Never Alone / 20th of November 2014
Never Alone is a game that I have been waiting a considerable amount of time to play, and whilst I may be disappointed to say that it will not be remembered because of its gameplay or mechanics, I am happy to report that it most certainly will be remembered. It is a guideline for those seeking to create a new way of recording folklore and history, a cultural odyssey of sorts, and a truly landmark moment in gaming, for showing that as a medium, it is capable of more than simply entertaining, but educating too.
Never Alone is the result of a people embracing emerging technologies to reconnect with themselves rather than simply shunning it, and in this case, it is the work of the Northern Alaskan Iñupiaq people, who opted to create this videogame as a means of passing along the essence of their culture and history to the younger generations who are beginning to look elsewhere. Of course, we can all benefit from developing a greater understanding these indigenous tribes endangered by our mutable climate, and it is this that, beneath a façade of somewhat ropey mechanics and technical shortcomings, is the true beauty of its succinct, yet memorable experience.
The game tells the folktale of a young girl, Nuna, and her companion, a small arctic fox, as they make their way across the frozen tundra, mile after mile, to discover the source of the seemingly endless blizzards that plague her people, and attempt to put a stop to them. This sets them off on a Limbo-like journey across the desolate, yet at times, frighteningly beautiful lands solving physics based puzzles and doing battle with overpowered midgets and a rather persistent polar bear among others beyond the environs themselves. The difficulty is kept quite mild throughout, however, enabling all gamers to experience the full extent of Nuna’s travels, though there are several issues that do make the game considerably more frustrating than it should have been, yet this is slightly offset by a rather generous checkpoint system.
A great deal of the game’s puzzles requires that the player switch between control of Nuna and the fox in order to progress, though controlling either can be a tad tricky thanks to the game’s rather unresponsive controls and iffy frame rate, though perhaps the worst culprit of all is the decidedly poor AI. Evidently, the game was designed for co-operative play (couch co-op at that), and a the arrival of a second player would presumably have done much to circumvent the constant failures in my own playthrough that were brought about by an AI controlled fox throwing itself off of a platform to an agonising death. Or, in the case of the first time that he died in my playthrough, an encounter with a rock throwing midget, who hurled his missile in our direction and despite having moved Nuna out of the way, her little fox thought best to simply stay where he was-at ground zero. Thankfully though, such problems do not escalate too far beyond being mere minor trifles thanks to the checkpoint system and some supremely quick loading times, so they are highly unlikely to be off-putting to any gamer.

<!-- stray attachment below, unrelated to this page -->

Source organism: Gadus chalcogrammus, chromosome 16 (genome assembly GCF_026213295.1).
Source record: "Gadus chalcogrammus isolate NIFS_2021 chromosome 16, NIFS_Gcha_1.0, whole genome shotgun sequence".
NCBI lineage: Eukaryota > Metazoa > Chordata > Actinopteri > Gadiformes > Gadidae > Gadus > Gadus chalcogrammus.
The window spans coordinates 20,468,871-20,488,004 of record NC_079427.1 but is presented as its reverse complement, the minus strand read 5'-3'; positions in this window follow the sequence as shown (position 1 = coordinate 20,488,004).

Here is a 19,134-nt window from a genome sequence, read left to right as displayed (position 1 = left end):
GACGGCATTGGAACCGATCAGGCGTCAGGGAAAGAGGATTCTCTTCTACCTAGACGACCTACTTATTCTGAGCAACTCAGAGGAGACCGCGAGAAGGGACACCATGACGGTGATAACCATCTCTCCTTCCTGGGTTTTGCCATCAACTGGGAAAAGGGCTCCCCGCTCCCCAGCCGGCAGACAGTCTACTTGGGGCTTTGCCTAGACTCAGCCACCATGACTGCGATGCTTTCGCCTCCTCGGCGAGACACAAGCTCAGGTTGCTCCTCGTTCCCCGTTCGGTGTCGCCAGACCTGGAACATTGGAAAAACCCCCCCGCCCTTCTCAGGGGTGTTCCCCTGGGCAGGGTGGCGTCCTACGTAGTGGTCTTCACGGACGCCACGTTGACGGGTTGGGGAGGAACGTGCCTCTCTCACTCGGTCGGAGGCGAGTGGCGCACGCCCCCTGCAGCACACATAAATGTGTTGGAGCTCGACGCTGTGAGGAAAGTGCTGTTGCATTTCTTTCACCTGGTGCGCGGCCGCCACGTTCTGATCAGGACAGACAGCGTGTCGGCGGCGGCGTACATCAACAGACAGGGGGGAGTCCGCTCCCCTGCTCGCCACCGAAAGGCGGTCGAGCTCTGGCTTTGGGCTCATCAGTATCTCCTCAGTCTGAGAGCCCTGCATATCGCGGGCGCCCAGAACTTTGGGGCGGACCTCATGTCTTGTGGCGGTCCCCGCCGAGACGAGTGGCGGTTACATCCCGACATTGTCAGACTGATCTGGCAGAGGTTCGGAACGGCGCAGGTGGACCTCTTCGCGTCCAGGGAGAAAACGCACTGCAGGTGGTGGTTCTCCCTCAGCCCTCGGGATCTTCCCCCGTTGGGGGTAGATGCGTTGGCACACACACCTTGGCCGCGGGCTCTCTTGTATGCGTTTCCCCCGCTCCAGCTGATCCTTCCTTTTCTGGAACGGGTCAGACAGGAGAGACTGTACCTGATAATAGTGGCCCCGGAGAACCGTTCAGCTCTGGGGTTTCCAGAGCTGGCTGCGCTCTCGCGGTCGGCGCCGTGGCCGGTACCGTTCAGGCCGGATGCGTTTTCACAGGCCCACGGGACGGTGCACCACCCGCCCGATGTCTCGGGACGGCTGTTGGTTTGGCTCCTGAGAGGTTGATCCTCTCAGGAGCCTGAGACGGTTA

Never Alone also manages to stuff a few other tricks up its sleeve to ensure pride of place in any digital collection, one of these being the touching relationship that the developers have carved out between the two protagonists, and remarkably, they achieve this without either uttering a solitary line of dialogue. There genuinely feels as though a bond has formed between the two of them, and subsequently, with the player as well, which will ensure that certain events later on in the game will unquestionably have the desired effect of warming even the most hardened of ice cold souls.
Another highlight to Never Alone, is the twenty four videos that are unlocked throughout the story, these feature interviews and mini-documentary’s that delve deeper into Iñupiaq culture-typically detailing a theme that runs concurrently within the level on which it is discovered. They are all well made, and a fine addition to the package as a whole, for as one would have probably anticipated, the story mode is very short, amounting to less than four hours of gameplay, should you unlock all of the Cultural Insight videos on a single playthrough, and given that the main goal of the game is to educate, these are not especially well hidden, which means that very few will likely return to see a second play.
Publisher, E-Line Games are planning on distributing a vast array of “World Games”, outings such as this one that delve into the cultural identity and history of a part of the world that technology has seemingly left behind, whilst seeking to preserve this within a digital age. Never Alone is just the first step toward this lofty and ambitious goal, sure, as a videogame, it is a highly flawed experience, yet as an educational and deeply moving piece of interactive entertainment, it’s just about perfect.